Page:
Acoustic tracking of nephrops norvegicus by networked moored hydrophones in a deep-sea no-take reserve of the North Western Mediterranean Sea
Document typeExternal research report
Rights accessOpen Access
Knowing the displacement capacity and mobility patterns of fished marine resources is pivotal to establish effective conservation management strategies in marine ecosystems. Accurate behavioral information of deep-sea fished ecosystems is necessary, but currently scarce, to establish the sizes and adequate locations of marine protected areas within the framework of large international societal programs (e.g. European Community H2020, as part of the Blue Growth economic strategy). A breakthrough in the autonomous capability of mobile platforms to deliver data on animal behavior beyond traditional fixed platform capabilities (e.g. cabled observatories) is overcoming these limitations. Here, we present useful example of that potential in relation to the implementation of autonomous underwater vehicles (AUVs) and remotely operated vehicles (ROVs) as an aid for acoustic long-baseline localization systems for autonomous tracking of Norway lobster (Nephrops norvegicus), one of the key resources exploited in European waters. We reported the outcomes of that monitoring in combination with seafloor moored acoustic receivers to detect and track the movements of 33 tagged individuals at 400 m depth over more than three months. We identified best procedures to localize both the acoustic receivers and the tagged-lobsters, based on cutting-edge algorithms designed for off-the-self acoustic tags identification. These procedures represent an important step forward for prolonged, in situ monitoring of deep-sea benthic animal behavior at meter spatial scales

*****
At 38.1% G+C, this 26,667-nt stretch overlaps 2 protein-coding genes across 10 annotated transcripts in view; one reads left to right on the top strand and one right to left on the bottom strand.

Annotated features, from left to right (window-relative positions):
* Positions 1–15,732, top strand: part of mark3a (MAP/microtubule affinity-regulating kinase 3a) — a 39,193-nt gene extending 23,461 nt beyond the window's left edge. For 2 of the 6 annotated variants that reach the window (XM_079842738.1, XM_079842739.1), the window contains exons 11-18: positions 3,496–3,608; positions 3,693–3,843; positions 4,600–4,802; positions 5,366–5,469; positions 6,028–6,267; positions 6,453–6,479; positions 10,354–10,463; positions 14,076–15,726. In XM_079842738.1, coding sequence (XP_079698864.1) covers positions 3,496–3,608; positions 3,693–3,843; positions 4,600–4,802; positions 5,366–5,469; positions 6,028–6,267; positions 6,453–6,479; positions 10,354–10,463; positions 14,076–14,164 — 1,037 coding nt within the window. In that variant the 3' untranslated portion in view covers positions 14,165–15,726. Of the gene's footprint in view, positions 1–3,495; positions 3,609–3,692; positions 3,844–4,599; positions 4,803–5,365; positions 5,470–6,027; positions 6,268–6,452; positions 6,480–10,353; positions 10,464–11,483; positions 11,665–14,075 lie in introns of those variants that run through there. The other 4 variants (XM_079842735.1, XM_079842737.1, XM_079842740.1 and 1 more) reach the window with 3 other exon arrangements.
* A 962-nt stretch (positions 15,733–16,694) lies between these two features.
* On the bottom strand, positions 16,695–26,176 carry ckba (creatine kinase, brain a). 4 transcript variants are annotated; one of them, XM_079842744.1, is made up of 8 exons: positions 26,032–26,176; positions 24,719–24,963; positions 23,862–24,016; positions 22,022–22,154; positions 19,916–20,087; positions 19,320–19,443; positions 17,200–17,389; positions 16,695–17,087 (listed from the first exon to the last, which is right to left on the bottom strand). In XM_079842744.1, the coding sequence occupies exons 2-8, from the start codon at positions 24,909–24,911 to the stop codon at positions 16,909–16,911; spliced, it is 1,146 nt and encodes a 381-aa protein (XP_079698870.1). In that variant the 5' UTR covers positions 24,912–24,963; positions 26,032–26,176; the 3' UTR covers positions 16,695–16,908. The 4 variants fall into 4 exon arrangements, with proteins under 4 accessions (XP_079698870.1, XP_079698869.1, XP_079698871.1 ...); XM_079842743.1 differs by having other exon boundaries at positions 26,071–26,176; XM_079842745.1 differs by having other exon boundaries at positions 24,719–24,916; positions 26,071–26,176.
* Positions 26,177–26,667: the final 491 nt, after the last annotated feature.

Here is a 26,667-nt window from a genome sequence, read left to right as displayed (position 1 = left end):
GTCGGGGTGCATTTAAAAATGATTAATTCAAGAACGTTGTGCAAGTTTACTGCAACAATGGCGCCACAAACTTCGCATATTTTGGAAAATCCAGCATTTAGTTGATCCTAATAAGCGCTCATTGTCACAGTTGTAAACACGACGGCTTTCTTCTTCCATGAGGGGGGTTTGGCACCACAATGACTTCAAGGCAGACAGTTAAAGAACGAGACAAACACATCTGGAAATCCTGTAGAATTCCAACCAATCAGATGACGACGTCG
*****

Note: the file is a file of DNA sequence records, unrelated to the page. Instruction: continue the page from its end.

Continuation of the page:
Final report of the Working Group on Nephrops Surveys (WGNEPS)
CitationMasmitja, I. [et al.]. Acoustic tracking of nephrops norvegicus by networked moored hydrophones in a deep-sea no-take reserve of the North Western Mediterranean Sea. 2020.
Is part ofICES WGNEPS REPORT 2020